Protest This: The Black Community Needs to Protest more than the Trayvon Martin Case

Protest This...

Us…will always sing the blues. ‘Cause all we care about is hairstyles and tennis shoes. – Ice Cube

Those words were stated by rap icon Ice Cube on the song “Us,” which is on his 1991 Death Certificate album. Nearly 21 years after the release of this song, these words still ring true, probably more than they did then. Undoubtedly, the condition of the black community continues to deteriorate at an increasing and alarming rate while we stand idly by. As a community we don’t put an emphasis on education and have come to accept substandard educational systems. The impoverished condition of our community has become acceptable. We have become desensitized to our young black boys killing each other.

When will we wake up and take action? The Trayvon Martin tragedy has served as an awakening of sorts for our community. While I do not believe that the outrage and the protesting are misplaced, my hope is that we can change this tragedy into a larger movement. That we can take something so horrific and look in the mirror at ourselves. Truth be told, there is much that we must fix to break these ever worsening conditions.

Use your brains! Use your brains! It ain’t them that’s killing us, it’s us that’s killing us. It ain’t them that’s knockin’ us off, It’s us that’s knockin’ us off. – Tupac Shakur

The United States Department of Justice reports that from 1980 to 2008, 93% of black homicide victims were killed by black offenders. In 2008, black homicide victims were killed at a rate of 19.6 per 100,000 and black offenders killed at a rate of 24.7 per 100,000. This is 6 times and 7 times higher, respectively, than white rates.

The prison report from the DOJ reports that at yearend 2010, nearly 3,100 of every 100,00 black males were incarcerated. This is a rate that is 7 times higher than white males.

While it is true that the system shares some of the blame, it is even more true that we share the lion’s share of the blame. At the end of the day, we are allowing this to happen. I have heard it said many times that Trayvon could have been any of our sons and I will not dispute this. However, it is also true that Cedric Bell, Mark Watts, or any of the 78 other black males killed in Chicago this year could have been your son too.

In Los Angeles, just in the month of March, there have been 14 black males killed. This is playing out all across the country and these black males could have been your son just as easily as Trayvon. The horrible and shocking truth is that black males between the ages of 15-19 years of age, are 46 times more likely to die of a homicide than white males in the same age group.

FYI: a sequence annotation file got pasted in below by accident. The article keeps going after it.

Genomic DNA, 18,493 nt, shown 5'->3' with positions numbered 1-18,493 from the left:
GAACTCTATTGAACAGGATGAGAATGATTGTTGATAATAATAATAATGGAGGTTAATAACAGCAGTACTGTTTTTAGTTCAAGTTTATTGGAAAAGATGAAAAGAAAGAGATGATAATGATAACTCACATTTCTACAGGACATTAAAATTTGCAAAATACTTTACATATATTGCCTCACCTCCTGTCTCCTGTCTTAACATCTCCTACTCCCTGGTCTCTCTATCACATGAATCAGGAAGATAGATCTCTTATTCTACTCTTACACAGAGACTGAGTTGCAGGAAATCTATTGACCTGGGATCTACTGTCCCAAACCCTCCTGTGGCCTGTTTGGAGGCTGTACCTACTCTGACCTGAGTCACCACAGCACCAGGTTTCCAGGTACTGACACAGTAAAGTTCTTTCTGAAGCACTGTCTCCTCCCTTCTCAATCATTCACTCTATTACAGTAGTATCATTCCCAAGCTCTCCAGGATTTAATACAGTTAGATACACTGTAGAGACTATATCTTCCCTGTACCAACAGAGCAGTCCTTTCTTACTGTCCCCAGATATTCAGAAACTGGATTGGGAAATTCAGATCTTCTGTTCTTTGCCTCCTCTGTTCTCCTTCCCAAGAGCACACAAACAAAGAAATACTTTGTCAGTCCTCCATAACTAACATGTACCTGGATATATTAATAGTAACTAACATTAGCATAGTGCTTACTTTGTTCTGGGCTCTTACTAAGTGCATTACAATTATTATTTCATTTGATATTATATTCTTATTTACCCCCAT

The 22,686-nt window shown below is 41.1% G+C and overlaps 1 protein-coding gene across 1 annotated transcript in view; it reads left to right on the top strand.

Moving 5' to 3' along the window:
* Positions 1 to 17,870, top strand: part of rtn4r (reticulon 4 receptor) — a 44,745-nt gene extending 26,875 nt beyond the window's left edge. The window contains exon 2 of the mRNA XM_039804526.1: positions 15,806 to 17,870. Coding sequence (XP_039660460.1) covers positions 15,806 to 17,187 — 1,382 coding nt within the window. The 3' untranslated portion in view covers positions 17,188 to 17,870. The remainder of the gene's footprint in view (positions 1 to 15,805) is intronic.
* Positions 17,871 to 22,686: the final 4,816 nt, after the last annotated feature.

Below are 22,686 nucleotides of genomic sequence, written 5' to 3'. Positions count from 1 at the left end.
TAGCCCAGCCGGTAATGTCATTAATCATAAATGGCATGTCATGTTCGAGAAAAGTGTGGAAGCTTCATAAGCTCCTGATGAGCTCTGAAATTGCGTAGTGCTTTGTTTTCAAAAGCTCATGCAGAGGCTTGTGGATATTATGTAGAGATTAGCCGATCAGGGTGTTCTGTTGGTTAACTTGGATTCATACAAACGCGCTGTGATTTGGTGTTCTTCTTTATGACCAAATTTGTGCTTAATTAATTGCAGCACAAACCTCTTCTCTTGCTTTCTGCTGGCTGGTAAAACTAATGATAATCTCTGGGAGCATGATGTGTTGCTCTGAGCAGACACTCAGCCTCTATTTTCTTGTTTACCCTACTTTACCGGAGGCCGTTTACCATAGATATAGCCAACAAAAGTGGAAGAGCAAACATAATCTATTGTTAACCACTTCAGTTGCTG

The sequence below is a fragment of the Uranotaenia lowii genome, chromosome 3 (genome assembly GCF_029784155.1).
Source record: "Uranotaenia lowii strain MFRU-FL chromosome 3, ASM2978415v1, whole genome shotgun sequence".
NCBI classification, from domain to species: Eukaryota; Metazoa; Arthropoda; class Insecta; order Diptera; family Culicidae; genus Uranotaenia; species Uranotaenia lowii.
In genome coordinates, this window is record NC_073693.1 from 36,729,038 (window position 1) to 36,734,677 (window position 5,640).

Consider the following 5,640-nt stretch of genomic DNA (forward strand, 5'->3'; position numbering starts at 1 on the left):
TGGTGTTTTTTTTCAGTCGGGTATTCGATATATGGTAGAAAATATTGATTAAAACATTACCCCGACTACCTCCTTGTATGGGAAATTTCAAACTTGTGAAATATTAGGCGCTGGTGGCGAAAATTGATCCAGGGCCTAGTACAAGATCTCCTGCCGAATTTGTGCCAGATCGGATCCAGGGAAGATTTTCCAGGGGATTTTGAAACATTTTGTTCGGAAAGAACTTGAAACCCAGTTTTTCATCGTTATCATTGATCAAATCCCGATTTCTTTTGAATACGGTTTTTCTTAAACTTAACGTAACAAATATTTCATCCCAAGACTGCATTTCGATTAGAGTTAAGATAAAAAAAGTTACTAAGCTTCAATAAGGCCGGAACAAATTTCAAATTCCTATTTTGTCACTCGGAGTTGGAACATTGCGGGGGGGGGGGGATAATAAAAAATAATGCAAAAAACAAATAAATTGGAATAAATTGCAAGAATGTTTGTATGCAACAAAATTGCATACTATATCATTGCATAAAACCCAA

Education, however, means emancipation. It means light and liberty. It means the uplifting of the soul of man into the glorious light of truth, the light by which men can only be made free. – Frederick Douglass

The 1954 Supreme Court decision, Brown vs. The Board of Education, was supposed to be the transformative moment that was to give equal education to blacks. In 2012, we still do not have that equal access and many studies have concluded that schools are more segregated than ever. It is education that unlocks the chains of poverty and provides access to economic opportunities. Without the key that unlocks these things, you are confined to impoverished conditions. It is poverty that breeds crime and imprisonment.

Black and poor students are 70% more likely to have a teacher that is not certified in math, science, social studies, or English. According to The Education Trust, after the 4th grade, black students are already 2 years behind white students. This doubles to 4 years once those students reach the 12th grade. For many of the black students that graduate high school, this means they are 4 years or so behind their white peers. Unfortunately, not many black students are finishing school. A 2011 report released by Education Week, reports that only 57% of black students in the class of 2008 graduated high school.

Things are even worse for black males. According to a report by the Schott Foundation, only 47% of black males will graduate from high school. In the state of New York, only 25% of black males graduate. These are appalling numbers that only serve to feed the cycle of poverty, crime, and incarceration.

As much as we should be protesting the failure of the the justice system in what appears to be the racially motivated murder of Trayvon Martin, we need to also be out in the streets putting an end to the things mentioned here. It is clear that the NAACP isn’t going to do it, they are too busy giving out Image Awards. If we looked at our “image” in the mirror, if we took a deep hard look, we shouldn’t like what we see. We need to take the same fight that has arisen in us as a result of Trayvon and put our community back together.

If not us, who? If not now, when?


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